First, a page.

According to Rosenblatt, Demand’s traffic only went up when Google implemented changes last year like Mayday, Caffeine, and Google Instant, but it’s hard to see how Google’s new approach will help it. Cutts said in his post, "We hear the feedback from the web loud and clear: people are asking for even stronger action on content farms and sites that consist primarily of spammy or low-quality content."

If "people" are asking for stronger action on "content farms", are these not the same people tagging Demand Media with the label? 

If Demand Media and other sites that are commonly labeled as content farms want to continue to reap the Google rewards, they’re going to have to keep up the quality  – that is if Google truly does take action like it has indicated, which we’ve really yet to see so far. 

You can still search for "level 4 brain cancer" on Google and the top 2 results are from eHow. The top one comes from a freelance writer with a background in marriage psychology and family therapy, whose other featured articles on the site include titles like "Kohler Toilet Won’t Flush Completely", "Roper Dryer Won’t Start", and "My Toilet Water Smells". 

eHow Contributor

Again, nothing against the author or even the article, but is it really the first thing that Google should be showing to someone searching for a term like "level 4 brain cancer". Wouldn’t a more medical-related site make more sense – even the local results that Google is pushing so often lately for maybe? How about the National Brain Tumor Society at braintumor.org, which is displayed in the paid results on the right-hand side of the page?

The second result is also from eHow, and THEN a guide from the MGH Brain Tumor Center. Also included in the top ten – results from Associated Content and Yahoo Answers. Some content from the A.P. John Institute for Cancer Research is the last result on the page. You get the idea. 

Level4 Brain Cancer results show ehow at top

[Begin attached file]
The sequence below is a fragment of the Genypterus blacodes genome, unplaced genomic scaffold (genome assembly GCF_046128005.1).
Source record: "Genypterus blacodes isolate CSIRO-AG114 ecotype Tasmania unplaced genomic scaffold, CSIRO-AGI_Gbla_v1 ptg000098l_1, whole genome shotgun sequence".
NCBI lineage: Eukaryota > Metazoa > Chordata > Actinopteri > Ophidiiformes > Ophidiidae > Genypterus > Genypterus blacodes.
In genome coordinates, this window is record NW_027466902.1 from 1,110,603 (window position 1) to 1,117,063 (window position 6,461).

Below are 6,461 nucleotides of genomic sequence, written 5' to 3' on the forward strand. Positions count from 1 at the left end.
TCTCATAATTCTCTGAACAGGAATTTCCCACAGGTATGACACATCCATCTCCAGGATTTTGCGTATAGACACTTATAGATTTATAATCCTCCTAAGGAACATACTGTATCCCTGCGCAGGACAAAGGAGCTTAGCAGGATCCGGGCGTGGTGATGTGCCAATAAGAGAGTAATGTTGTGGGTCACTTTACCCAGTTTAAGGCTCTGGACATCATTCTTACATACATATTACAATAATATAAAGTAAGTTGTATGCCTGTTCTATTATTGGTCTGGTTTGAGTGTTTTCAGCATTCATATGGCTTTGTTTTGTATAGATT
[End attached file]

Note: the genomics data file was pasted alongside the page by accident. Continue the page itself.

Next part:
Is this not the kind of thing Cutts was talking about when using the phrase "content farm"? The top article does not even have any links in it referencing expert information (though it does have ad links) – no way to know if the source is trustworthy or if the information is accurate – nothing to back anything up (though Rosenblatt has claimed in the past that medical articles are fact-checked with doctors). That’s not to say it’s not an accurate article, but how is the reader supposed to know? How is someone with brain cancer searching for information on the subject supposed to gain anything helpful from this without questioning it? This is just an example, and it’s not that the article shouldn’t have been written, but should it be the most prominent piece of information related to this query?  There is no information on the page indicating that the writer is in any way an expert on the subject of brain cancer.  He’s simply an "eHow contributor". 

As far as Demand "filling in the gaps" for Google’s search results, it may have accomplished that, and moved much further into saturating the areas were there are no gaps. 

Therein lies the problem. This is why people are "calling for action" on content farms, as Cutts says. Most critics will even acknowledge that there is plenty of high quality content coming out of Demand Media, Associated Content and others, but all too often it isn’t the highest quality choice of content for the queries for which it is being presented as such.

Google will not come out and say whether or not it considers Demand Media a content farm. Even Bloomberg BusinessWeek reports they’ve been ignoring the question from them. That publication calls Demand a content mill, after interviewing its chief innovation officer. 

Is content from so-called "content farms" hurting people? Probably not. I like to think people can figure out on their own what content to trust, based on the information and credentials required, and that more content also means more options to help you make more informed decisions, but that doesn’t mean the good content is always easy to find under Google’s current system. Sometimes the more relevant content is buried, and the user has to work harder to reach that goal of the informed decision.